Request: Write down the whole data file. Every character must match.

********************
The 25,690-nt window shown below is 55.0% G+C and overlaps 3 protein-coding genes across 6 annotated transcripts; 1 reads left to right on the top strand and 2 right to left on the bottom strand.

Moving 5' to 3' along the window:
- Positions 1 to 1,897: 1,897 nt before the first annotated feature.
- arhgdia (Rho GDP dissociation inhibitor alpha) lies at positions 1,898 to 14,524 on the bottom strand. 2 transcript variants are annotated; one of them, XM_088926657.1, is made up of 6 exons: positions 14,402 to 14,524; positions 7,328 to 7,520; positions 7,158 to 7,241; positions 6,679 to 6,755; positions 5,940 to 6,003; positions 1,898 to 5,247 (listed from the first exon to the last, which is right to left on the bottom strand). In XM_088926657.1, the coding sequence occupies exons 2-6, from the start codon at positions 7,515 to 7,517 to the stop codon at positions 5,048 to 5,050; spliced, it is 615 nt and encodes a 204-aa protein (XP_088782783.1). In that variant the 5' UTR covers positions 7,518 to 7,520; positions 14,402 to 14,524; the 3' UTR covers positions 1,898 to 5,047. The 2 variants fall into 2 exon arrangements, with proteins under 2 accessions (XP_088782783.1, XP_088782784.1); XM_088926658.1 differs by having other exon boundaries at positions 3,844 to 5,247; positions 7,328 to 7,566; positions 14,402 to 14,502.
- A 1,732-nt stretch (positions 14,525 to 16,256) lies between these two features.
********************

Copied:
The 25,690-nt window shown below is 55.0% G+C and overlaps 3 protein-coding genes across 6 annotated transcripts; 1 reads left to right on the top strand and 2 right to left on the bottom strand.

Moving 5' to 3' along the window:
- Positions 1 to 1,897: 1,897 nt before the first annotated feature.
- arhgdia (Rho GDP dissociation inhibitor alpha) lies at positions 1,898 to 14,524 on the bottom strand. 2 transcript variants are annotated; one of them, XM_088926657.1, is made up of 6 exons: positions 14,402 to 14,524; positions 7,328 to 7,520; positions 7,158 to 7,241; positions 6,679 to 6,755; positions 5,940 to 6,003; positions 1,898 to 5,247 (listed from the first exon to the last, which is right to left on the bottom strand). In XM_088926657.1, the coding sequence occupies exons 2-6, from the start codon at positions 7,515 to 7,517 to the stop codon at positions 5,048 to 5,050; spliced, it is 615 nt and encodes a 204-aa protein (XP_088782783.1). In that variant the 5' UTR covers positions 7,518 to 7,520; positions 14,402 to 14,524; the 3' UTR covers positions 1,898 to 5,047. The 2 variants fall into 2 exon arrangements, with proteins under 2 accessions (XP_088782783.1, XP_088782784.1); XM_088926658.1 differs by having other exon boundaries at positions 3,844 to 5,247; positions 7,328 to 7,566; positions 14,402 to 14,502.
- A 1,732-nt stretch (positions 14,525 to 16,256) lies between these two features.